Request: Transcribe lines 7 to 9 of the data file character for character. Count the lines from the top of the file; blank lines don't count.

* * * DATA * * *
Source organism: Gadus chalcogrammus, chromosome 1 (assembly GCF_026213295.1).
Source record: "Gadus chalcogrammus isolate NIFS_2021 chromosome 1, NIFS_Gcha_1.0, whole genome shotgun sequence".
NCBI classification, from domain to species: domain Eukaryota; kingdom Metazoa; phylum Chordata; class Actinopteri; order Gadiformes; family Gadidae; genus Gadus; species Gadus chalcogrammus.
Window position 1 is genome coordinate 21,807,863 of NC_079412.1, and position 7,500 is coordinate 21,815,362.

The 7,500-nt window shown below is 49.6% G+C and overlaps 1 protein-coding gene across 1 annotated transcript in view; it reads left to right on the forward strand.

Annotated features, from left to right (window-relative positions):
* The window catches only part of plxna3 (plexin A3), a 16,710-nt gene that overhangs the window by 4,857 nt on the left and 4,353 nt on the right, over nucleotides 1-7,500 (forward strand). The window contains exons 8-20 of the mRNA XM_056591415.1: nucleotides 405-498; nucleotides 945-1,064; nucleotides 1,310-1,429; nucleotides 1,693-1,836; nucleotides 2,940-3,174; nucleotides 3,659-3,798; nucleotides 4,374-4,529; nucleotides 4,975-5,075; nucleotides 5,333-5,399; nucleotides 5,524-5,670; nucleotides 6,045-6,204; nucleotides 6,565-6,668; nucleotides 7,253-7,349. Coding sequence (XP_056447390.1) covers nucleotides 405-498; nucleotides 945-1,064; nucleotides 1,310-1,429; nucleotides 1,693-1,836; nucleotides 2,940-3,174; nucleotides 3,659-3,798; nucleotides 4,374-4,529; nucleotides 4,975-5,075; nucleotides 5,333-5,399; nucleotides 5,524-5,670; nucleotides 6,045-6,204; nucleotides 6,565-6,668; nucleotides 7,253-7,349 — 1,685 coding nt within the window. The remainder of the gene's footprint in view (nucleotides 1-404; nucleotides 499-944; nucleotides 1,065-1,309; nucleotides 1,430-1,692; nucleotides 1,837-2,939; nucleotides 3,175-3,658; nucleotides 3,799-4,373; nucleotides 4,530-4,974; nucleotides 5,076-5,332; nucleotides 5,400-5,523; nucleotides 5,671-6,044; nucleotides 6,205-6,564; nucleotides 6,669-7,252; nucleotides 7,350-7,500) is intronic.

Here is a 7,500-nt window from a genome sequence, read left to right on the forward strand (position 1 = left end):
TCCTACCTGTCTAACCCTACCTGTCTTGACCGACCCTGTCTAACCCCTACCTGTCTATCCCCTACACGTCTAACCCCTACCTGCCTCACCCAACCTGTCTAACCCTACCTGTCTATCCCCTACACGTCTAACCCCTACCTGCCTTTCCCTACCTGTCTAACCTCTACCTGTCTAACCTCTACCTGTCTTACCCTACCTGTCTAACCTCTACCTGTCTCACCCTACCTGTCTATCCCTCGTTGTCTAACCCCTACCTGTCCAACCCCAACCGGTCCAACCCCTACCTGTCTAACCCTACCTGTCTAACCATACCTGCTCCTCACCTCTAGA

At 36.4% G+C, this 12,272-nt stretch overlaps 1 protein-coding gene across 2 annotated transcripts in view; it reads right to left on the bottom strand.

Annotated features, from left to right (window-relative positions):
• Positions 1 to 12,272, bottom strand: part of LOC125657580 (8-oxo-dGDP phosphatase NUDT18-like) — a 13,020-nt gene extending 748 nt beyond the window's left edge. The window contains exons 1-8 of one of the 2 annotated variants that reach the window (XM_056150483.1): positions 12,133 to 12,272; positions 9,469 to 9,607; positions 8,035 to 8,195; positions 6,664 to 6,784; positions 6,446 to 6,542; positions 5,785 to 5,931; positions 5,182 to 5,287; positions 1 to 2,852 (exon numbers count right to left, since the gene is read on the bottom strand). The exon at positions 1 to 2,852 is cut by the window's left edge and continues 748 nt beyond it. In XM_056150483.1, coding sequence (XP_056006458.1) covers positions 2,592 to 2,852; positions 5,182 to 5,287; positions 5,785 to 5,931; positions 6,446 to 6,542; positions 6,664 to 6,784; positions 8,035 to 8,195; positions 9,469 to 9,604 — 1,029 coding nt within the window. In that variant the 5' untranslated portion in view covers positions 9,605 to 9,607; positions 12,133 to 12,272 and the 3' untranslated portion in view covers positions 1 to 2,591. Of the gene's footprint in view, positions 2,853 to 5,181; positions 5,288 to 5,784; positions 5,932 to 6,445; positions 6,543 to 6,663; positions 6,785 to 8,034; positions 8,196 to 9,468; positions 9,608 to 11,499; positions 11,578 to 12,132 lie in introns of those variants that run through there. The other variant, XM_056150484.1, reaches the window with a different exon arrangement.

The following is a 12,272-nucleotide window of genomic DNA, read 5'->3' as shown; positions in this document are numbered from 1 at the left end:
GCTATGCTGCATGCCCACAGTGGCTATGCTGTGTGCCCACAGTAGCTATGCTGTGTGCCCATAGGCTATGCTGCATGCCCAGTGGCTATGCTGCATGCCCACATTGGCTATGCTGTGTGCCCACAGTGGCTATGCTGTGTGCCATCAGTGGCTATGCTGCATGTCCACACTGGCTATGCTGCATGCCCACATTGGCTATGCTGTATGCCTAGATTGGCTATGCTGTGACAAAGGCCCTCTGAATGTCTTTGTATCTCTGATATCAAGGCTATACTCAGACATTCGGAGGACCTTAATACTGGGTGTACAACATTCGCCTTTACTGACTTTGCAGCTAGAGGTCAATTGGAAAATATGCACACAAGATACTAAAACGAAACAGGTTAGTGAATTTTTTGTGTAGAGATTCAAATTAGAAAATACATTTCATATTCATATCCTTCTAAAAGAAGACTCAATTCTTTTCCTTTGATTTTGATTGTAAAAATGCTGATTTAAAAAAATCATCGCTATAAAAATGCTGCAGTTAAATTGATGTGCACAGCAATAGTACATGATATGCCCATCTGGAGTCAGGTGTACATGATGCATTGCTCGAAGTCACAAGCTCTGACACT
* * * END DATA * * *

* The window catches only part of plxna3 (plexin A3), a 16,710-nt gene that overhangs the window by 4,857 nt on the left and 4,353 nt on the right, over nucleotides 1-7,500 (forward strand). The window contains exons 8-20 of the mRNA XM_056591415.1: nucleotides 405-498; nucleotides 945-1,064; nucleotides 1,310-1,429; nucleotides 1,693-1,836; nucleotides 2,940-3,174; nucleotides 3,659-3,798; nucleotides 4,374-4,529; nucleotides 4,975-5,075; nucleotides 5,333-5,399; nucleotides 5,524-5,670; nucleotides 6,045-6,204; nucleotides 6,565-6,668; nucleotides 7,253-7,349. Coding sequence (XP_056447390.1) covers nucleotides 405-498; nucleotides 945-1,064; nucleotides 1,310-1,429; nucleotides 1,693-1,836; nucleotides 2,940-3,174; nucleotides 3,659-3,798; nucleotides 4,374-4,529; nucleotides 4,975-5,075; nucleotides 5,333-5,399; nucleotides 5,524-5,670; nucleotides 6,045-6,204; nucleotides 6,565-6,668; nucleotides 7,253-7,349 — 1,685 coding nt within the window. The remainder of the gene's footprint in view (nucleotides 1-404; nucleotides 499-944; nucleotides 1,065-1,309; nucleotides 1,430-1,692; nucleotides 1,837-2,939; nucleotides 3,175-3,658; nucleotides 3,799-4,373; nucleotides 4,530-4,974; nucleotides 5,076-5,332; nucleotides 5,400-5,523; nucleotides 5,671-6,044; nucleotides 6,205-6,564; nucleotides 6,669-7,252; nucleotides 7,350-7,500) is intronic.

Here is a 7,500-nt window from a genome sequence, read left to right on the forward strand (position 1 = left end):
TCCTACCTGTCTAACCCTACCTGTCTTGACCGACCCTGTCTAACCCCTACCTGTCTATCCCCTACACGTCTAACCCCTACCTGCCTCACCCAACCTGTCTAACCCTACCTGTCTATCCCCTACACGTCTAACCCCTACCTGCCTTTCCCTACCTGTCTAACCTCTACCTGTCTAACCTCTACCTGTCTTACCCTACCTGTCTAACCTCTACCTGTCTCACCCTACCTGTCTATCCCTCGTTGTCTAACCCCTACCTGTCCAACCCCAACCGGTCCAACCCCTACCTGTCTAACCCTACCTGTCTAACCATACCTGCTCCTCACCTCTAGA